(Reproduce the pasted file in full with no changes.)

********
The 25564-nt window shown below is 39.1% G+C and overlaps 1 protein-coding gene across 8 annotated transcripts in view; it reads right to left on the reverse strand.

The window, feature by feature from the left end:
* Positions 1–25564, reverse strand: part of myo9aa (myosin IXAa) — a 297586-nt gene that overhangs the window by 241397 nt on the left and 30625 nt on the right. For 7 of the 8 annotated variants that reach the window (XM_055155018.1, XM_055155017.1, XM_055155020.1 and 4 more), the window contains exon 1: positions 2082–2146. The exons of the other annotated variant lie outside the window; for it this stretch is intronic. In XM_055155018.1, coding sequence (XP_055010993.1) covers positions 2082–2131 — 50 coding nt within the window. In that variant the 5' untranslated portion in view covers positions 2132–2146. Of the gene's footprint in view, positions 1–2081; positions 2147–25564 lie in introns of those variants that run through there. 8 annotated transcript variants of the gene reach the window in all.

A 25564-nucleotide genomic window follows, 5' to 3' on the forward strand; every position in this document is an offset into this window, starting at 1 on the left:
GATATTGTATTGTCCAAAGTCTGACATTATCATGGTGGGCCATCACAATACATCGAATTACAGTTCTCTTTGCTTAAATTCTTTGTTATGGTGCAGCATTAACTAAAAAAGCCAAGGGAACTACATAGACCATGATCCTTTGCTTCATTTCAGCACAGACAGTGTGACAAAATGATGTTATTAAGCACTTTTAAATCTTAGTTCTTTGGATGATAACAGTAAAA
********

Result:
The 25564-nt window shown below is 39.1% G+C and overlaps 1 protein-coding gene across 8 annotated transcripts in view; it reads right to left on the reverse strand.

The window, feature by feature from the left end:
* Positions 1–25564, reverse strand: part of myo9aa (myosin IXAa) — a 297586-nt gene that overhangs the window by 241397 nt on the left and 30625 nt on the right. For 7 of the 8 annotated variants that reach the window (XM_055155018.1, XM_055155017.1, XM_055155020.1 and 4 more), the window contains exon 1: positions 2082–2146. The exons of the other annotated variant lie outside the window; for it this stretch is intronic. In XM_055155018.1, coding sequence (XP_055010993.1) covers positions 2082–2131 — 50 coding nt within the window. In that variant the 5' untranslated portion in view covers positions 2132–2146. Of the gene's footprint in view, positions 1–2081; positions 2147–25564 lie in introns of those variants that run through there. 8 annotated transcript variants of the gene reach the window in all.

A 25564-nucleotide genomic window follows, 5' to 3' on the forward strand; every position in this document is an offset into this window, starting at 1 on the left:
GATATTGTATTGTCCAAAGTCTGACATTATCATGGTGGGCCATCACAATACATCGAATTACAGTTCTCTTTGCTTAAATTCTTTGTTATGGTGCAGCATTAACTAAAAAAGCCAAGGGAACTACATAGACCATGATCCTTTGCTTCATTTCAGCACAGACAGTGTGACAAAATGATGTTATTAAGCACTTTTAAATCTTAGTTCTTTGGATGATAACAGTAAAA